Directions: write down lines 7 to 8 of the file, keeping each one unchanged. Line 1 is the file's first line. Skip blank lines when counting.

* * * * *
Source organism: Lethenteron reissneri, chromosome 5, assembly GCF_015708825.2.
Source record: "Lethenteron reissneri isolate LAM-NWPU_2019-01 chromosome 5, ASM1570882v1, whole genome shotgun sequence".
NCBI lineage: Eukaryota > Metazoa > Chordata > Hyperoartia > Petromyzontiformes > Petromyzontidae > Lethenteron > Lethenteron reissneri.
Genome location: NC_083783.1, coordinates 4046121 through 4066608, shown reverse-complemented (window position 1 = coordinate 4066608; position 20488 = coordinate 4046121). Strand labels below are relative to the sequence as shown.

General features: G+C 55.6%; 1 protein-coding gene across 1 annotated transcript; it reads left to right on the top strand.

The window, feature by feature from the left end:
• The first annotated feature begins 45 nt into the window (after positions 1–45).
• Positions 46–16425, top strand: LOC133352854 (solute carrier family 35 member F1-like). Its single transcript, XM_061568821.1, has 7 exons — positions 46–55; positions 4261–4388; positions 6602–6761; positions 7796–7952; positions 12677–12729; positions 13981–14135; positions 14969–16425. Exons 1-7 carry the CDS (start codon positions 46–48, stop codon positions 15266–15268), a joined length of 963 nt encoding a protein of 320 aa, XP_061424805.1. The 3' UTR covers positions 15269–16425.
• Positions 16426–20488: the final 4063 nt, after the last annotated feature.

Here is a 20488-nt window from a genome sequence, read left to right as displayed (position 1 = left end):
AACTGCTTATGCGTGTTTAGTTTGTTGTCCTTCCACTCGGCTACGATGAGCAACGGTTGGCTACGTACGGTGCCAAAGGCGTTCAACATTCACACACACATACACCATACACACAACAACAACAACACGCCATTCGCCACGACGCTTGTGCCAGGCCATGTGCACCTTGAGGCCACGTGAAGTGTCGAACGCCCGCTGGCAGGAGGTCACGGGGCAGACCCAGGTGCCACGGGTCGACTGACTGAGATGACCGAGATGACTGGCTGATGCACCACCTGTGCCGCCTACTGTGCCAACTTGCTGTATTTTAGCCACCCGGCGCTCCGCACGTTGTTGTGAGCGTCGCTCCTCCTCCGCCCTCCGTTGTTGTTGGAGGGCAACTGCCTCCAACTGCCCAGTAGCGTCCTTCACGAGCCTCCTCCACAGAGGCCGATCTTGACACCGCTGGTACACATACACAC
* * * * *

• The first annotated feature begins 45 nt into the window (after positions 1–45).
• Positions 46–16425, top strand: LOC133352854 (solute carrier family 35 member F1-like). Its single transcript, XM_061568821.1, has 7 exons — positions 46–55; positions 4261–4388; positions 6602–6761; positions 7796–7952; positions 12677–12729; positions 13981–14135; positions 14969–16425. Exons 1-7 carry the CDS (start codon positions 46–48, stop codon positions 15266–15268), a joined length of 963 nt encoding a protein of 320 aa, XP_061424805.1. The 3' UTR covers positions 15269–16425.